Women are expected to be everything to everyone at all times – we are supposed to be amazing at our job, then go home and be amazing moms, and then go to the gym and have amazing bodies, and then be amazing partners to our spouse, amazing cooks, clean house . . . the list goes on and on. With all this pressure and expectations, it is no surprise to me the amount of prescribed antidepressants have increased an exponential amount in the last decade. I don’t know the answers, but I know my story. And one thing I know that can affect change (besides VOTING!) is sharing our stories and getting the conversation started. So here is a condensed version of my story and the genesis of Kinetic Legal.


A few weeks ago, my two kids and I were driving to the zoo on my day “off” from my job and one of my two full days with the kids during the week. As we passed the beautiful older houses in the North City Park neighborhood we had left a couple of years ago, I pointed towards the street we had lived on and said to my three-year-old daughter, Lou, “when you were first born, you lived in that house up there.”

She looked up the street and from the back seat said: “I missed you.” What? Lou was only ten months old when we left the city for the suburbs.

“You were working all the time and I never saw you. I missed you.” How could she remember that? I tried to think about conversations we had had that would trigger her comment. I asked my husband if he had spoken to her about our time spent there. He shook his head no.

The comment was a knife to my heart. My sweet daughter’s memory of that house is that I wasn’t there. And I wasn’t.

Ever since I was a young girl, I imagined myself as a successful woman, making a difference and a little money. Kids were a fuzzy possibility but nothing I ever prioritized in my life plan.

I have worked hard my entire life to be “successful” – whatever that means. I attended college on an athletic scholarship, went to law school, clerked, got a good job and made a good salary. Nothing came easy for me but I persevered. I was proud of myself and how far I had come.

Then Ms. Lou and shortly thereafter Mr. T came along and changed everything. Career took a back seat. My work ambitions waned. I wanted to be with my kids. There was a complete shift in my identity and everything I knew.

I couldn’t be away from them every day. It tore my heart out to leave them. I missed so many milestones, and cried on the way to and from work. I didn’t know how to change the circumstances, but knew I wanted to yet was nervous about how we would pay our bills if I quit, so instead fate intervened and I was laid off. While at the time devastating as I saw it as a failure on my end, it turned out to be the best thing to ever happen to me.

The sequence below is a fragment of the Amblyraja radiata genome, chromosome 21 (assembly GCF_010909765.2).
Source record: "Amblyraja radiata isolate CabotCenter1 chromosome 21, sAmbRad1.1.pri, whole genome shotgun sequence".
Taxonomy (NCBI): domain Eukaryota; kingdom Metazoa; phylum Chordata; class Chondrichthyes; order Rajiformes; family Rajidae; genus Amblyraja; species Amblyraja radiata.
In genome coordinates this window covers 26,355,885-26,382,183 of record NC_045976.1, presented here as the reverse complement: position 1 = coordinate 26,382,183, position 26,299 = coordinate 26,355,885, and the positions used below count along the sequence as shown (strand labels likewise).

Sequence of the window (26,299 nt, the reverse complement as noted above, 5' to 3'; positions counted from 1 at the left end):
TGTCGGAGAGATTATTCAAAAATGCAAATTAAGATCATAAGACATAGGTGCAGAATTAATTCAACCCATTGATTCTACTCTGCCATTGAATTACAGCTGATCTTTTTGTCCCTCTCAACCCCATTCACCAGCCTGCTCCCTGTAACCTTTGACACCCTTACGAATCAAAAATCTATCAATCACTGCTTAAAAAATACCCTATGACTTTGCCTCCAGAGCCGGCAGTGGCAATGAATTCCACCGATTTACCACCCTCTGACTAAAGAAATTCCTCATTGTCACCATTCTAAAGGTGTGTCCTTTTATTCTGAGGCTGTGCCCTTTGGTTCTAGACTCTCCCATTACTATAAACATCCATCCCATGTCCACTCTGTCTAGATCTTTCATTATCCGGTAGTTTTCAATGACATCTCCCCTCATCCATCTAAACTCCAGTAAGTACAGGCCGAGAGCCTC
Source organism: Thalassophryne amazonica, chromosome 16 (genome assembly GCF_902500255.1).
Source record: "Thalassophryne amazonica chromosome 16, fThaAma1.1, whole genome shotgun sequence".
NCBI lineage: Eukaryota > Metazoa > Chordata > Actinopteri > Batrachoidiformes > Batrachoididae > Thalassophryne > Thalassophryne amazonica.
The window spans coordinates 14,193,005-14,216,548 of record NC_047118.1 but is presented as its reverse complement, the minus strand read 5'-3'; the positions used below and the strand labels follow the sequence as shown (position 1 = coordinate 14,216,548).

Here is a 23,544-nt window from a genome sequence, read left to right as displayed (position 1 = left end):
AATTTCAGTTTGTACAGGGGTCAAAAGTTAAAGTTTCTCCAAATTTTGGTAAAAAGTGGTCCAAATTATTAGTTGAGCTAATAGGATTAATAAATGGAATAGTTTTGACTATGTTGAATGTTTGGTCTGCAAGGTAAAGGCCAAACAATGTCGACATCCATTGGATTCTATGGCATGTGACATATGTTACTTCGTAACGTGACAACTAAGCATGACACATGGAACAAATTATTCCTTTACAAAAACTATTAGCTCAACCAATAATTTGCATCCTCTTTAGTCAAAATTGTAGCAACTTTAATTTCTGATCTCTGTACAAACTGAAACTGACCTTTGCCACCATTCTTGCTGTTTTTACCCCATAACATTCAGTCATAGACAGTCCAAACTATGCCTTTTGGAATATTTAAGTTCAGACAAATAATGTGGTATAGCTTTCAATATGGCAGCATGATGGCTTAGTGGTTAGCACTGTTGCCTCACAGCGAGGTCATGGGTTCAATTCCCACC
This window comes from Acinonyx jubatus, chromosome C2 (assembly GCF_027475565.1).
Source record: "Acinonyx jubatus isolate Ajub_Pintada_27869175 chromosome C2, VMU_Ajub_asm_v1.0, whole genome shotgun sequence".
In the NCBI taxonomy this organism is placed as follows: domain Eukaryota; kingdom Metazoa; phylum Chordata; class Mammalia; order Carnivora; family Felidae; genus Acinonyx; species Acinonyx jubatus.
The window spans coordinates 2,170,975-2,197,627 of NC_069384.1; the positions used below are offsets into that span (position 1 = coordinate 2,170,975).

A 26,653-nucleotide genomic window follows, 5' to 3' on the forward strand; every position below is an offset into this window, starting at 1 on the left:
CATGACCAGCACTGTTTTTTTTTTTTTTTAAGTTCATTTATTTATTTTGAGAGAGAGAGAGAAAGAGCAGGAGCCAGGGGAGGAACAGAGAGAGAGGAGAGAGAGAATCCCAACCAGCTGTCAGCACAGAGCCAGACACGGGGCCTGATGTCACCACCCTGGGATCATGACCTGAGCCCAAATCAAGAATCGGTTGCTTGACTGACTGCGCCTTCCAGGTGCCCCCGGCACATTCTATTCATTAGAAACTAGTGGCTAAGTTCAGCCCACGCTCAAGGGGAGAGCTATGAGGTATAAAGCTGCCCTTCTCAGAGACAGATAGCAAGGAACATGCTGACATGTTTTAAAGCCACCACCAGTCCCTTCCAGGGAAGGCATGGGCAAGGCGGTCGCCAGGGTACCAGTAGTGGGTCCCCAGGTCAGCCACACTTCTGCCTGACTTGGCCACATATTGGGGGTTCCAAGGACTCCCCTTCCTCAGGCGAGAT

When working full time, I wasn’t a good employee, or mom, or wife, or friend, or human. I was spread too thin, and wasn’t living my truth as someone who prioritized family above anything else.

So I took a risk. I put myself out there. I started my own practice, Kinetic Legal. It gave me the control I wanted over my hours and client base. I am present at home, and committed to my clients when working. And I LOVE my clients – small business owners building businesses for the betterment of their own family and the community. My kids have blossomed having me around more. My marriage is healthier than ever. I work out and see my friends. Every single day I am grateful.

But this doesn’t come without cost. It can be lonely and isolating. No one ever taught me how to develop business so this comes as a consistent learning experience and challenge. I sometimes get insecure about my path when I see my former colleagues accomplishing what I once had wanted–making partner or running for office. I don’t get a consistent paycheck and money comes in cycles, or not at all.

But that’s ok. When I had my children, my identity and priorities completely shifted. No longer was my job and career my biggest priority. While I may not be running for office any time soon, I am building a business that I’m proud of.

I join a growing group of women who are doing the same thing. By creating our own business, we control our time and the amount of work we take on. When challenges arise in other areas of our lives, we can scale back or take on additional help. Instead of having to be everything to everyone at all times, we are creating a new way to “have it all” through women entrepreneurship. And while nowhere near perfect, hopefully it is one step closer to finding the balance I seek for a happy fulfilling life. I know Lou is happy to have me around more.

Sarah April

About Sarah April

Sarah knew she wanted to return to her roots to practice law and start a family. She began her career as a judicial clerk and then a commercial litigator at large firms in the Denver area. She transitioned to a transactional based practice as in-house counsel at a Fortune 500 company, where her practice focused on commercial contracts, real estate transactions, and providing practical legal counsel to her clients.

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